‘Iacta alea est’

Form Formation: Padrino

It occurred to me after having written about Django forms that the Django admin interface was the inspiration for a small Ruby framework built on top of Sinatra.

Padrino, (the “godfather of Sinatra”) boasted an automatic admin interface for your application models and associated database tables.

So I dusted off the Padrino codebase (I think I came across it in 2010)—well, dusting it off is a bit unfair, it seems to be quite current and going strong.

The main question I wanted to answer was how it arrived at the forms in the admin interface? Are they dynamically generated like Django or are they statically generated once like Rails’ scaffolds?

I was hoping for the former but it turns out that it is the latter.

Padrino operates on the same basis as Rails, using a generator to spit out the HTML code from a template which is dynamically populated by introspecting the application model. This is done once, and the template which gets generated needs to be edited by hand for any extensions.

Here is the “edit” page template from Padrino’s generator:

<ul class="nav nav-tabs">
  <li> <%%= link_to tag_icon(:list, pat(:list)), url(:<%= @orm.name_plural %>, :index) %></li>
  <li> <%%= link_to tag_icon(:plus, pat(:new)), url(:<%= @orm.name_plural %>, :new) %></li>
  <li class="active"> <%%= link_to tag_icon(:edit, pat(:edit)), url(:<%= @orm.name_plural %>, :edit, :id => @<%= @orm.name_singular %>.id) %></li>
<div class="tabs-content">
  <%% form_for :<%= @orm.name_singular %>, url(:<%= @orm.name_plural %>, :update, :id => @<%= @orm.name_singular %>.id), :method => :put, :class => 'form-horizontal' do |f| %>
    <%%= partial '<%= @orm.name_plural %>/form', :locals => { :f => f } %>
  <%% end %>

And the “form” partial template:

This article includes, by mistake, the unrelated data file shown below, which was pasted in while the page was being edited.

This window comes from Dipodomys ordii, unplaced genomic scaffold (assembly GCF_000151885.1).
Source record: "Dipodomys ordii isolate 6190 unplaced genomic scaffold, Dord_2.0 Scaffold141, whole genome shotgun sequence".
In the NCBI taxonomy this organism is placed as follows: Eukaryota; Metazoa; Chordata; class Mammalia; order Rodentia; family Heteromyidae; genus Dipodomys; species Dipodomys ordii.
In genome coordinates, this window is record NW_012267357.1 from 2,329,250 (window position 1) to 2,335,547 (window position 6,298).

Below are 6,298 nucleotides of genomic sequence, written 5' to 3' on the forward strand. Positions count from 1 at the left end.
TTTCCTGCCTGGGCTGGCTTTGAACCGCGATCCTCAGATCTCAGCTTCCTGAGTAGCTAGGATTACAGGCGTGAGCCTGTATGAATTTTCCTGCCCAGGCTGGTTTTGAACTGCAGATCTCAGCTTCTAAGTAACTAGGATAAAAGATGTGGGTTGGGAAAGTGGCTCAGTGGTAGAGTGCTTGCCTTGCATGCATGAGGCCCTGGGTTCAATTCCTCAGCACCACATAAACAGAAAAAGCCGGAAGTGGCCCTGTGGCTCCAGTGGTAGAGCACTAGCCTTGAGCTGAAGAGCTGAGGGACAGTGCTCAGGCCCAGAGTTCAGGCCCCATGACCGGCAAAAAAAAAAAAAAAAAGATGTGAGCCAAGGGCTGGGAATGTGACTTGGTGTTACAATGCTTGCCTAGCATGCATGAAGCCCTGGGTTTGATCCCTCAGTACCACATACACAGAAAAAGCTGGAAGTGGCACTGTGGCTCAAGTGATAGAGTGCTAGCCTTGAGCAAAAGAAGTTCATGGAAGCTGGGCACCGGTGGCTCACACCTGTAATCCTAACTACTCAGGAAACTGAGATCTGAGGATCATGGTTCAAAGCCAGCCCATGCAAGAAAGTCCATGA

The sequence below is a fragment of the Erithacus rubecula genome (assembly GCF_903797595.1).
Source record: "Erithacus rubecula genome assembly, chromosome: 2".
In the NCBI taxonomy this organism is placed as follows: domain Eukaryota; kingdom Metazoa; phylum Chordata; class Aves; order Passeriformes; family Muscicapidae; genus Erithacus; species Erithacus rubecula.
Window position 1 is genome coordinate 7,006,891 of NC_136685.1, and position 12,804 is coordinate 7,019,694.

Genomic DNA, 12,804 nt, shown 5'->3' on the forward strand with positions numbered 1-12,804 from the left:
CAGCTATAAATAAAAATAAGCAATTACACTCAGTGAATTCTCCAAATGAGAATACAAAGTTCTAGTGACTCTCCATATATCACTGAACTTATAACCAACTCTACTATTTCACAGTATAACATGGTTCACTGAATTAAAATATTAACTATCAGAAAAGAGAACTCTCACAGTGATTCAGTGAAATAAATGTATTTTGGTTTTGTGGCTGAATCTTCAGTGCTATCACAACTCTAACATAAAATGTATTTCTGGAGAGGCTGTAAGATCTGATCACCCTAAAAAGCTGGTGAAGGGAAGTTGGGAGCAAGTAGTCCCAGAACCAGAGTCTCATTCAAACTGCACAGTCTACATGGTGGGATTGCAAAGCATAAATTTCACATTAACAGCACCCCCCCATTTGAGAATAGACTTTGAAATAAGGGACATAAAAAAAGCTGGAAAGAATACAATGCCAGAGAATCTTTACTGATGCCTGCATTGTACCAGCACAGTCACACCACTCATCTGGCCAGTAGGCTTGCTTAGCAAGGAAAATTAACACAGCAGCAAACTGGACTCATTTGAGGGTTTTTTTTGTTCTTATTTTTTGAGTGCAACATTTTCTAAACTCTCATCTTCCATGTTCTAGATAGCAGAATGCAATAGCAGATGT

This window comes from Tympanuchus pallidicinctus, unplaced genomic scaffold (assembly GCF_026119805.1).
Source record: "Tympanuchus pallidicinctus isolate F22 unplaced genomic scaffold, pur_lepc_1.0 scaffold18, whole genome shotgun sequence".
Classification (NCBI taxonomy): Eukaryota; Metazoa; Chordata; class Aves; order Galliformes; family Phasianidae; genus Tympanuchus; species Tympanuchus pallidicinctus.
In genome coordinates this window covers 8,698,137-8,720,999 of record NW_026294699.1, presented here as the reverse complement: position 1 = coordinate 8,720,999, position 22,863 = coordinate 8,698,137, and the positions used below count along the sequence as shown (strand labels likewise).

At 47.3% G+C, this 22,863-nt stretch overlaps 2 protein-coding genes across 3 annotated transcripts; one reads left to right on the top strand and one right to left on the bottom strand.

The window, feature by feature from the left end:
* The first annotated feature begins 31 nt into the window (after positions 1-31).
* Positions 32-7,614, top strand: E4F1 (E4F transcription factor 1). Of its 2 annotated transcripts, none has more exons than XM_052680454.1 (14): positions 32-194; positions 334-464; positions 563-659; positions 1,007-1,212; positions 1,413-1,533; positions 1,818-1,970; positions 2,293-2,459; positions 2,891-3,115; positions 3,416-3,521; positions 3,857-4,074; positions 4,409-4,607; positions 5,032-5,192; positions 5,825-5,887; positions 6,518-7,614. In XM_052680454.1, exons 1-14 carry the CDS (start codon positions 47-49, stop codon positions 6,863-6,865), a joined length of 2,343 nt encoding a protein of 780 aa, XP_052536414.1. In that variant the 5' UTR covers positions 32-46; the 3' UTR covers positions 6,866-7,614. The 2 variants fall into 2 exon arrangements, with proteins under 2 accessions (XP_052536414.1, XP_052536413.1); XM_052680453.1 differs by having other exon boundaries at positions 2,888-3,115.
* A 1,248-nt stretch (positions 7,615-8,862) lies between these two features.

<% @orm.column_fields.each_with_index do |column, index| -%>
<%% error = <%= @orm.has_error(column[:name]) %> %>
<fieldset class='control-group <%%= error ? 'has-error' : ''%>'>
  <%%= f.label :<%= column[:name] %>, :class => 'control-label' %>
  <div class='controls'>
    <%%= f.<%= column[:field_type] %> :<%= column[:name] %>, :class => 'form-control input-xlarge input-with-feedback'<%- if (index == 0) -%>, :autofocus => true<%- end -%> %>
    <span class='help-inline'><%%= error ? f.error_message_on(:<%= column[:name] %>) : "Ex: a simple text" %></span>
<% end %>

<div class="form-actions">
  <%%= f.submit pat(:save), :class => 'btn btn-primary' %>
  <%%= f.submit pat(:save_and_continue), :class => 'btn btn-info', :name => 'save_and_continue' %>
  <%%= link_to pat(:cancel), url(:<%= @orm.name_plural %>, :index), :class => 'btn btn-default' %>

So you’re stuck with the form that you generated at the point of generation. It doesn’t stay up-to-date with changes to the model. Any HTML or model changes need to be executed by hand.

There is probably a way to modify the template that the generator uses, but this simply gives you more control over the eventual HTML and doesn’t save you from the static nature of the resulting template.

Django then seems to be operating at a level of abstraction above that of Rails and Padrino. And judging by the prevalence of Rails’ and Padrino’s approaches in the wider ecosystem of web frameworks the necessity for that extra level of abstraction is questionable.

Saturday 8th May 2021.